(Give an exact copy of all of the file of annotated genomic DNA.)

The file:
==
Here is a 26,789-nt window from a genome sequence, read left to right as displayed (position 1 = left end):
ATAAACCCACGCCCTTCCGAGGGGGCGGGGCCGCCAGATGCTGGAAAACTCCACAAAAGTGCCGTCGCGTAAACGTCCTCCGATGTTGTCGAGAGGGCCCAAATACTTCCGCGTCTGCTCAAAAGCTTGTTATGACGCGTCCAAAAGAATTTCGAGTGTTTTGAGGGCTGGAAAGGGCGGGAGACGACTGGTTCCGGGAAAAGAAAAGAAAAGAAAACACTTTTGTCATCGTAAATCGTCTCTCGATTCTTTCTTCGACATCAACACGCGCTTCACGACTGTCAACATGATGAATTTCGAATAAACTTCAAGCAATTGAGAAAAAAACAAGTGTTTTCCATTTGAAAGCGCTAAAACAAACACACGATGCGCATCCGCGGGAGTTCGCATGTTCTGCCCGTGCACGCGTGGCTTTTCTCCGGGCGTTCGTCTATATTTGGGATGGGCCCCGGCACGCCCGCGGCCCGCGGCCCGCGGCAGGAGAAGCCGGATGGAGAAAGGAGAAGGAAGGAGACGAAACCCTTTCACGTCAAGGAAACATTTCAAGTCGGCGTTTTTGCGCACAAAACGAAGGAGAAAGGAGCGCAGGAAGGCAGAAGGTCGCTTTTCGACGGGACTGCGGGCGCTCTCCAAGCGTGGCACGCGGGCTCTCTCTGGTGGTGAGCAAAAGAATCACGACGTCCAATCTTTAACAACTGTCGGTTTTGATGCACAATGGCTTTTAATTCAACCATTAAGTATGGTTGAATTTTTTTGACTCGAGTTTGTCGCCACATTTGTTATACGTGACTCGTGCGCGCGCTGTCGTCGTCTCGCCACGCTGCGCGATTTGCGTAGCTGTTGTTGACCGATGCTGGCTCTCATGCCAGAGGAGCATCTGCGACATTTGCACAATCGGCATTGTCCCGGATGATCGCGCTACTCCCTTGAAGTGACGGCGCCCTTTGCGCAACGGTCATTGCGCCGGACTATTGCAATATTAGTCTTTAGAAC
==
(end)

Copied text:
Here is a 26,789-nt window from a genome sequence, read left to right as displayed (position 1 = left end):
ATAAACCCACGCCCTTCCGAGGGGGCGGGGCCGCCAGATGCTGGAAAACTCCACAAAAGTGCCGTCGCGTAAACGTCCTCCGATGTTGTCGAGAGGGCCCAAATACTTCCGCGTCTGCTCAAAAGCTTGTTATGACGCGTCCAAAAGAATTTCGAGTGTTTTGAGGGCTGGAAAGGGCGGGAGACGACTGGTTCCGGGAAAAGAAAAGAAAAGAAAACACTTTTGTCATCGTAAATCGTCTCTCGATTCTTTCTTCGACATCAACACGCGCTTCACGACTGTCAACATGATGAATTTCGAATAAACTTCAAGCAATTGAGAAAAAAACAAGTGTTTTCCATTTGAAAGCGCTAAAACAAACACACGATGCGCATCCGCGGGAGTTCGCATGTTCTGCCCGTGCACGCGTGGCTTTTCTCCGGGCGTTCGTCTATATTTGGGATGGGCCCCGGCACGCCCGCGGCCCGCGGCCCGCGGCAGGAGAAGCCGGATGGAGAAAGGAGAAGGAAGGAGACGAAACCCTTTCACGTCAAGGAAACATTTCAAGTCGGCGTTTTTGCGCACAAAACGAAGGAGAAAGGAGCGCAGGAAGGCAGAAGGTCGCTTTTCGACGGGACTGCGGGCGCTCTCCAAGCGTGGCACGCGGGCTCTCTCTGGTGGTGAGCAAAAGAATCACGACGTCCAATCTTTAACAACTGTCGGTTTTGATGCACAATGGCTTTTAATTCAACCATTAAGTATGGTTGAATTTTTTTGACTCGAGTTTGTCGCCACATTTGTTATACGTGACTCGTGCGCGCGCTGTCGTCGTCTCGCCACGCTGCGCGATTTGCGTAGCTGTTGTTGACCGATGCTGGCTCTCATGCCAGAGGAGCATCTGCGACATTTGCACAATCGGCATTGTCCCGGATGATCGCGCTACTCCCTTGAAGTGACGGCGCCCTTTGCGCAACGGTCATTGCGCCGGACTATTGCAATATTAGTCTTTAGAAC